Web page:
When we think of the Renaissance we usually think of Italy, where it began. But there was an ‘Other Renaissance’ which took place in northern Europe. This is often overlooked, even though it would have a similar widespread effect. And arguably, three of the most important events which took place during this era are linked with the Other Renaissance.
Firstly, the development by Johannes Gutenberg in 1439 of the moveable type printing press (which unbeknown to him had been invented in China some centuries previously). This enabled the rapid and widespread dissemination of knowledge in the form of books, rather than painstakingly copied manuscripts.
The second northern development changed the face of Europe forever. This was the religious revolution instigated by Martin Luther when he nailed his 95 Theses to the door of Wittenberg Church in 1517. This brought about the Reformation, ending the hegemony of the Roman Catholic Church in western Christendom. Worshippers could pray directly to God, without the intercession of a priest. This Protestantism largely took hold in the north of the continent. Europe split into two opposing power groups.
The third major development instigated by the northern Renaissance was the proposal, published in 1543 by Copernicus, that the earth was part of a heliocentric system. In this solar system our planet was no longer the centre of the universe, but was in orbit of the sun, as were the other planets such as Venus, Mars and Mercury. Accompanied by the discovery of new worlds beyond Europe, Copernicus’s heliocentric idea would have a subtle but profound effect on Western psychology and self-understanding.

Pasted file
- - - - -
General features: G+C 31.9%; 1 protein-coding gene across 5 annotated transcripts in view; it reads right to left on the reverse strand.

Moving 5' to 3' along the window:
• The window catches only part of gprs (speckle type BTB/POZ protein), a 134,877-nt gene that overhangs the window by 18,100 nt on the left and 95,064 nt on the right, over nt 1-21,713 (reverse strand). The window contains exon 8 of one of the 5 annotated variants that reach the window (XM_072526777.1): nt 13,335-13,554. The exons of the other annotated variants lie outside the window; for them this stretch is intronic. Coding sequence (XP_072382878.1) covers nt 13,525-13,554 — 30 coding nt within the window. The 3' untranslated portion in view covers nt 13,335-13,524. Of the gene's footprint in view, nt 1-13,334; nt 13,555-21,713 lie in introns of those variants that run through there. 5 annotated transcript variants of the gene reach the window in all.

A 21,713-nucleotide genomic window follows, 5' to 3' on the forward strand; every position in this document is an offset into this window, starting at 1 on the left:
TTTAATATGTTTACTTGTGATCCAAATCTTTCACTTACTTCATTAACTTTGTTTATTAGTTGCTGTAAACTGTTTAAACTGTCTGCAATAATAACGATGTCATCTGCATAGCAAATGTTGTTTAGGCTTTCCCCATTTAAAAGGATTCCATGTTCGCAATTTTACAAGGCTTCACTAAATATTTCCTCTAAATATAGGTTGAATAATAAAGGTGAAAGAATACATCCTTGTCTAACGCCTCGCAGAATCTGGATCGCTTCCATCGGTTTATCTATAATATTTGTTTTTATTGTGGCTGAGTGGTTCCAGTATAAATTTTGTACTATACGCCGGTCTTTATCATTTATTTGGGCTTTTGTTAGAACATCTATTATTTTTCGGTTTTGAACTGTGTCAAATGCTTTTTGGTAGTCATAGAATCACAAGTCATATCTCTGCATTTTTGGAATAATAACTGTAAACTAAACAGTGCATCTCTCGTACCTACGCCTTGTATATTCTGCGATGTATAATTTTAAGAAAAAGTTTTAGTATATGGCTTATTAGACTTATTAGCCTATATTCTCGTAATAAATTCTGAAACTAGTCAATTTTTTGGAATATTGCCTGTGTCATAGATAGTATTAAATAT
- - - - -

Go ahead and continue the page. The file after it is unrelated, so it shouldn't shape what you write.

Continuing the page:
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In parallel with these developments came new European discoveries about our own world. Not long after Columbus reached the New World, Cabot sailed from England to North America. And following the Portuguese discovery of a sea route around Africa, the Dutch established themselves in Indonesia, the English in India. Just as the world could no longer regard itself as the centre of the universe, so Europe recognised that it was no longer the centre of the world.